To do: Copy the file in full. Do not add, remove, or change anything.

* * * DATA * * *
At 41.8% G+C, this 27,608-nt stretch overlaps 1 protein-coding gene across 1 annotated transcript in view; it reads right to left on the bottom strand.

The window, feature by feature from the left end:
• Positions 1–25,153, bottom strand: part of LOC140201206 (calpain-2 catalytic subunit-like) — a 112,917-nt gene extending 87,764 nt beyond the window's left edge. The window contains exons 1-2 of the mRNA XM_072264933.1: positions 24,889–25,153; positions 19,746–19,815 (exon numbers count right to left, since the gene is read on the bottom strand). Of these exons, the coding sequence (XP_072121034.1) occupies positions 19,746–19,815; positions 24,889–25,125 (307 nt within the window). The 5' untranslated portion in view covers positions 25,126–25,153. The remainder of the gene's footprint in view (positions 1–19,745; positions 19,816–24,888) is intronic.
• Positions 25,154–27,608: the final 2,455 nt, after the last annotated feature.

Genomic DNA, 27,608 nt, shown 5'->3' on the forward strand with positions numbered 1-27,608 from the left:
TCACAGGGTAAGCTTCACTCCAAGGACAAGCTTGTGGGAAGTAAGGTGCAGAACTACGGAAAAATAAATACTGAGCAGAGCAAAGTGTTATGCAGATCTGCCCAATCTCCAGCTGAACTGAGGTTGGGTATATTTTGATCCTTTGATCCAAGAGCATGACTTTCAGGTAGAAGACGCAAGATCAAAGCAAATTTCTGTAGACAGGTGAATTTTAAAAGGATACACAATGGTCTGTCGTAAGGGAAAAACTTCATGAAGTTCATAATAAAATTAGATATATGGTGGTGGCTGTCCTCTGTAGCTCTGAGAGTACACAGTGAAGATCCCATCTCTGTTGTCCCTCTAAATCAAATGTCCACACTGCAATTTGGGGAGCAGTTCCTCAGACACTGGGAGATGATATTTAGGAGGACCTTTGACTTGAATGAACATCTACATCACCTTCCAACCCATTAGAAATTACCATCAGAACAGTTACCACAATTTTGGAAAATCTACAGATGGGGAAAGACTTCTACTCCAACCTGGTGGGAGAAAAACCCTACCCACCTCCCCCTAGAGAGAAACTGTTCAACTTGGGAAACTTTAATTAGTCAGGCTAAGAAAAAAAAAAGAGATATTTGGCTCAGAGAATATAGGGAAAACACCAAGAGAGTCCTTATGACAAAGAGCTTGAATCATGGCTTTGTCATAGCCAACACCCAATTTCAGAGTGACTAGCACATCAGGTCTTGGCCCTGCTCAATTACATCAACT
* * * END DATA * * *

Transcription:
At 41.8% G+C, this 27,608-nt stretch overlaps 1 protein-coding gene across 1 annotated transcript in view; it reads right to left on the bottom strand.

The window, feature by feature from the left end:
• Positions 1–25,153, bottom strand: part of LOC140201206 (calpain-2 catalytic subunit-like) — a 112,917-nt gene extending 87,764 nt beyond the window's left edge. The window contains exons 1-2 of the mRNA XM_072264933.1: positions 24,889–25,153; positions 19,746–19,815 (exon numbers count right to left, since the gene is read on the bottom strand). Of these exons, the coding sequence (XP_072121034.1) occupies positions 19,746–19,815; positions 24,889–25,125 (307 nt within the window). The 5' untranslated portion in view covers positions 25,126–25,153. The remainder of the gene's footprint in view (positions 1–19,745; positions 19,816–24,888) is intronic.
• Positions 25,154–27,608: the final 2,455 nt, after the last annotated feature.

Genomic DNA, 27,608 nt, shown 5'->3' on the forward strand with positions numbered 1-27,608 from the left:
TCACAGGGTAAGCTTCACTCCAAGGACAAGCTTGTGGGAAGTAAGGTGCAGAACTACGGAAAAATAAATACTGAGCAGAGCAAAGTGTTATGCAGATCTGCCCAATCTCCAGCTGAACTGAGGTTGGGTATATTTTGATCCTTTGATCCAAGAGCATGACTTTCAGGTAGAAGACGCAAGATCAAAGCAAATTTCTGTAGACAGGTGAATTTTAAAAGGATACACAATGGTCTGTCGTAAGGGAAAAACTTCATGAAGTTCATAATAAAATTAGATATATGGTGGTGGCTGTCCTCTGTAGCTCTGAGAGTACACAGTGAAGATCCCATCTCTGTTGTCCCTCTAAATCAAATGTCCACACTGCAATTTGGGGAGCAGTTCCTCAGACACTGGGAGATGATATTTAGGAGGACCTTTGACTTGAATGAACATCTACATCACCTTCCAACCCATTAGAAATTACCATCAGAACAGTTACCACAATTTTGGAAAATCTACAGATGGGGAAAGACTTCTACTCCAACCTGGTGGGAGAAAAACCCTACCCACCTCCCCCTAGAGAGAAACTGTTCAACTTGGGAAACTTTAATTAGTCAGGCTAAGAAAAAAAAAAGAGATATTTGGCTCAGAGAATATAGGGAAAACACCAAGAGAGTCCTTATGACAAAGAGCTTGAATCATGGCTTTGTCATAGCCAACACCCAATTTCAGAGTGACTAGCACATCAGGTCTTGGCCCTGCTCAATTACATCAACT